Joost Cornelisz Droochsloot

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Selfportrait, 1627

Joost Cornelisz Droochsloot or Droogsloot (1586 – May 14, 1666), was a Dutch painter of village scenes, landscapes, genre pictures, moral allegories and biblical stories.[1][2]


Droochsloot was born and died in Utrecht. He became a member of the Utrecht Guild of Saint Luke in 1616. He later became deacon of the guild in 1623 and regent of the St. Jobs Gasthuis in 1638, deacon of the Dutch Reformed church, and in 1665 officer of the Utrecht schutterij.[2]

A village kermesse with numerous peasants feasting, 1628

He was the father and teacher of the painter Cornelis Droochsloot (1630–1673) whose paintings are hard to distinguish from his own, and the teacher of Jacob Duck.[2]


Joost Cornelisz Droochsloot was a versatile painter who was known for his village scenes, landscapes, genre pictures, moral allegories and biblical stories. His early works reflects the influence of Pieter Brueghel the Elder, Pieter Brueghel the Younger, David Vinckboons and Esaias van de Velde. He stood in the tradition of Flemish landscape painting, particular of the village scenes as developed by Pieter Brueghel the Elder. His village scenes usually depict a broad village street leading into the distance and houses on both sides. The villages are populated with crowds of coarse peasant figures, dispersed somewhat at random. These figures are individualised and depicted in expressive poses. Droochsloot paid a lot of attention to the details in his compositions. His village scenes often carried a moral message. He had a preference for a reddish-brown palette.[1]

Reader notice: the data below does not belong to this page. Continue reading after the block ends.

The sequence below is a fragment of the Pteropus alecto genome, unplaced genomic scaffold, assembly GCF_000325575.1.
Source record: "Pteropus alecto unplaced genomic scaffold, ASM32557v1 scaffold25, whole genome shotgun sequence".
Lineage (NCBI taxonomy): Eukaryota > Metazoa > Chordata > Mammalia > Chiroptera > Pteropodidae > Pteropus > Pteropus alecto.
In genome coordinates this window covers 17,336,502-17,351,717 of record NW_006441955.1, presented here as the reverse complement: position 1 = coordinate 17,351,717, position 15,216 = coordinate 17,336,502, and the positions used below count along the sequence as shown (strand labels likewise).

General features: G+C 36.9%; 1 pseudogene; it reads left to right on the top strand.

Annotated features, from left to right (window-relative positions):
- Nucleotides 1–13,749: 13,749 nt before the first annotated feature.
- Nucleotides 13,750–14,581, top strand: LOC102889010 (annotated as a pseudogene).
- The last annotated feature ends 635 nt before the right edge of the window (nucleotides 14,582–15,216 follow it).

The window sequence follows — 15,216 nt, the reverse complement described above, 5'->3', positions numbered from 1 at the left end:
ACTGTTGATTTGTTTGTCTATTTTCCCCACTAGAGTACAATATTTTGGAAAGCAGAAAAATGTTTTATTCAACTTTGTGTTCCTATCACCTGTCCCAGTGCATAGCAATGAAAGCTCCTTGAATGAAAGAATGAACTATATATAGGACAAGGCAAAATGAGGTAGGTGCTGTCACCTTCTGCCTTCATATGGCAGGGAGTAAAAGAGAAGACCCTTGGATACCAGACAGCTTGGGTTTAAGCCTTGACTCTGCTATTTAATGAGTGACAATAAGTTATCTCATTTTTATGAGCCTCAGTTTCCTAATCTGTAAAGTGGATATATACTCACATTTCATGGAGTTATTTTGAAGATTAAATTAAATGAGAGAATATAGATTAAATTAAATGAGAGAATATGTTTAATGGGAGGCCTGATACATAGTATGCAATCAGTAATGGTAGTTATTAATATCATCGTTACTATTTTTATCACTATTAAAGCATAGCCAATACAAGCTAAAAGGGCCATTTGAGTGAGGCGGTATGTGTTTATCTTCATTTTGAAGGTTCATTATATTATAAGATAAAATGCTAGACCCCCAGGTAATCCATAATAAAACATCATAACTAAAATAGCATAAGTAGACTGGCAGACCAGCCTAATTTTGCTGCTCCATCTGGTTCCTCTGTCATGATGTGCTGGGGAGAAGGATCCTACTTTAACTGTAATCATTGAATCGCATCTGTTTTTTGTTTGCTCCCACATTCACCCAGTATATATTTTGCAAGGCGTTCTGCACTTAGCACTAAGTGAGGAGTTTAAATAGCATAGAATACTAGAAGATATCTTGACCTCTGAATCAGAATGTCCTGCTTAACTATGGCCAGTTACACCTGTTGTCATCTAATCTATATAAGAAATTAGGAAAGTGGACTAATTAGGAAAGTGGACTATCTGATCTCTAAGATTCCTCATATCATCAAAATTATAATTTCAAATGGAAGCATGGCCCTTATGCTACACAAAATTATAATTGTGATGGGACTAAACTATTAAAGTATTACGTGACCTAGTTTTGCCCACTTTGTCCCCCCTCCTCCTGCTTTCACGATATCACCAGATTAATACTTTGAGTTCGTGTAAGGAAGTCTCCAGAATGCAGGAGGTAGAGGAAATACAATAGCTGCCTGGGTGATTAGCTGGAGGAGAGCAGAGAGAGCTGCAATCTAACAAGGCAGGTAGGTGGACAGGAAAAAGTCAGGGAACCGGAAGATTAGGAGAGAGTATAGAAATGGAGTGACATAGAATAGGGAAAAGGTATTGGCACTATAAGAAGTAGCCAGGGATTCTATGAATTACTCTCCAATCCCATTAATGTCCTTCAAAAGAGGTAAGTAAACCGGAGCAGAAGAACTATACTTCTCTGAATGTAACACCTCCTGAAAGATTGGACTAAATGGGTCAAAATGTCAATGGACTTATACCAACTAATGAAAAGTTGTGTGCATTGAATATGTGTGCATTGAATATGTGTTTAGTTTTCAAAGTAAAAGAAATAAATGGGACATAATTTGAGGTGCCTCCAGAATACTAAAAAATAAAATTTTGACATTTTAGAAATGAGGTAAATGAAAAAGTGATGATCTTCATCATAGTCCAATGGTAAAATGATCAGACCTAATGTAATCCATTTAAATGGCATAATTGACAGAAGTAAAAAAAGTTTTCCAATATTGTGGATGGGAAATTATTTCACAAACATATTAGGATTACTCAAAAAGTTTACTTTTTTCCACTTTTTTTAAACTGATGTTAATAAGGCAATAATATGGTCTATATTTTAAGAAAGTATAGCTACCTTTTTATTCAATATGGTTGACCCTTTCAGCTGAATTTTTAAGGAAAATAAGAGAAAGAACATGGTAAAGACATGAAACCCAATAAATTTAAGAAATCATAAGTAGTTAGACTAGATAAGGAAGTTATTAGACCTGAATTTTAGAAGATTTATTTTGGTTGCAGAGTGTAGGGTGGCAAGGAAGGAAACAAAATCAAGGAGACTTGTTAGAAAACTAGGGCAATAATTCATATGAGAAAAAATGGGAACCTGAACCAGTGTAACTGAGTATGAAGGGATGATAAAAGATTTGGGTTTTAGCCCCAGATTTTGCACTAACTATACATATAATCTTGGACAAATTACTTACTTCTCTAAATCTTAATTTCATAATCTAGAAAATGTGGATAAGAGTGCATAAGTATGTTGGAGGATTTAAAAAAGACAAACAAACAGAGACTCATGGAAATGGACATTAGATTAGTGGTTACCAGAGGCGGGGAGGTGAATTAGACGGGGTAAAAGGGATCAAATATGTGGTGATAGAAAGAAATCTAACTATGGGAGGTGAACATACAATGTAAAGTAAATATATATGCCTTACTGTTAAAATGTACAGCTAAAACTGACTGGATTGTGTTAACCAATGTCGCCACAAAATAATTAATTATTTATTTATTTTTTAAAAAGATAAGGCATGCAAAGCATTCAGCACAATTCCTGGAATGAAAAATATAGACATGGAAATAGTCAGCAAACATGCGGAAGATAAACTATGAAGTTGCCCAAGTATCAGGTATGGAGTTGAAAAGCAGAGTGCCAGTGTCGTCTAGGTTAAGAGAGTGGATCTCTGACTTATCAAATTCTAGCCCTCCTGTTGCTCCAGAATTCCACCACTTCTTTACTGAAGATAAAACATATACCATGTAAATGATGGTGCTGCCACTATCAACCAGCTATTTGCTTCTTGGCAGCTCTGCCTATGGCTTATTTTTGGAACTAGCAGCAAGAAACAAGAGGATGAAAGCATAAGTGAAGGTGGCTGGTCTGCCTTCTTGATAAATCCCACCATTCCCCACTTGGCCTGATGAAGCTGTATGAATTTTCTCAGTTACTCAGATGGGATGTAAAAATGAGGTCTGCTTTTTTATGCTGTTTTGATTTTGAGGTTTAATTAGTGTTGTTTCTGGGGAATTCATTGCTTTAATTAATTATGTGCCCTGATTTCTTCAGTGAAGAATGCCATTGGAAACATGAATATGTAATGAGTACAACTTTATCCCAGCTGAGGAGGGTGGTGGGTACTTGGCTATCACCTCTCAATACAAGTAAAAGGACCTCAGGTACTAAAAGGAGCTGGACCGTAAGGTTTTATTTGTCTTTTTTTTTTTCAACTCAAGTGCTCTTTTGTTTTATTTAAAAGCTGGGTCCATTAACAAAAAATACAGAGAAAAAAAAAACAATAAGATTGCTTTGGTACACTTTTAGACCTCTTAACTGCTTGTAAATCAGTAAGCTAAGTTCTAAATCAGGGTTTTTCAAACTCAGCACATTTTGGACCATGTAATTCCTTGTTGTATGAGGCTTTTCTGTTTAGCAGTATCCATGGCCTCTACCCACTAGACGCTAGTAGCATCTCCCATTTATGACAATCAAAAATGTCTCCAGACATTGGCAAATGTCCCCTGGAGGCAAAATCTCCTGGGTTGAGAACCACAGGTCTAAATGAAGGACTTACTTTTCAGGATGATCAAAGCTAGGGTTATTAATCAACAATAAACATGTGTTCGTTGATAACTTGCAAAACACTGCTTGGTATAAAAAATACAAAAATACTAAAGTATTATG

The early Dutch artist biographer Arnold Houbraken recounts that Droochsloot's scenes of village kermisses (Boerekermisstuk) were as popular as flower pieces by Bartholomeus Assteyn.[3]

He used the monogram "JCODS".[2]


  1. ^ a b Joost Cornelisz Droochsloot at Sphinx Art
  2. ^ a b c d Joost Cornelisz. Droochsloot at the Netherlands Institute for Art History (in Dutch)
  3. ^ (in Dutch) Gerard Uilenburg Biography in: Arnold Houbraken, De groote schouburgh der Nederlantsche konstschilders en schilderessen, 1718

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